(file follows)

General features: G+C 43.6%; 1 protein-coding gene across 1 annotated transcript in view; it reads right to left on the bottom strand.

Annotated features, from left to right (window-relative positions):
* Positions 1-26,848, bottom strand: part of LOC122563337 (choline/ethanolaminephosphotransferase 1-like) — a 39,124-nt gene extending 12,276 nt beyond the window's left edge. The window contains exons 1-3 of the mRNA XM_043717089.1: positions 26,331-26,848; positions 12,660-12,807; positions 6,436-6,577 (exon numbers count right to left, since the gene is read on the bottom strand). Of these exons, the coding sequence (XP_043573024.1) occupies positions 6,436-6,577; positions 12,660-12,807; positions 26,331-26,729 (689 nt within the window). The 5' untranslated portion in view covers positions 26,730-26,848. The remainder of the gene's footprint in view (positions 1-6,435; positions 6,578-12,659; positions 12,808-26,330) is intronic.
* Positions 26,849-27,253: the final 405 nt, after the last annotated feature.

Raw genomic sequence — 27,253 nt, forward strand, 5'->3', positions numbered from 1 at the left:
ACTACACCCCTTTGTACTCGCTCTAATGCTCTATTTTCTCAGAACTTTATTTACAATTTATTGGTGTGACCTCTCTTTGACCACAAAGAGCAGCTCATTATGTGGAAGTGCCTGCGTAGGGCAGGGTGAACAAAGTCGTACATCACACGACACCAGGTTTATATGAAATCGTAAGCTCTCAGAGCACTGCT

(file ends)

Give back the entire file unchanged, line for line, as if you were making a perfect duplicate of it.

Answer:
General features: G+C 43.6%; 1 protein-coding gene across 1 annotated transcript in view; it reads right to left on the bottom strand.

Annotated features, from left to right (window-relative positions):
* Positions 1-26,848, bottom strand: part of LOC122563337 (choline/ethanolaminephosphotransferase 1-like) — a 39,124-nt gene extending 12,276 nt beyond the window's left edge. The window contains exons 1-3 of the mRNA XM_043717089.1: positions 26,331-26,848; positions 12,660-12,807; positions 6,436-6,577 (exon numbers count right to left, since the gene is read on the bottom strand). Of these exons, the coding sequence (XP_043573024.1) occupies positions 6,436-6,577; positions 12,660-12,807; positions 26,331-26,729 (689 nt within the window). The 5' untranslated portion in view covers positions 26,730-26,848. The remainder of the gene's footprint in view (positions 1-6,435; positions 6,578-12,659; positions 12,808-26,330) is intronic.
* Positions 26,849-27,253: the final 405 nt, after the last annotated feature.

Raw genomic sequence — 27,253 nt, forward strand, 5'->3', positions numbered from 1 at the left:
ACTACACCCCTTTGTACTCGCTCTAATGCTCTATTTTCTCAGAACTTTATTTACAATTTATTGGTGTGACCTCTCTTTGACCACAAAGAGCAGCTCATTATGTGGAAGTGCCTGCGTAGGGCAGGGTGAACAAAGTCGTACATCACACGACACCAGGTTTATATGAAATCGTAAGCTCTCAGAGCACTGCT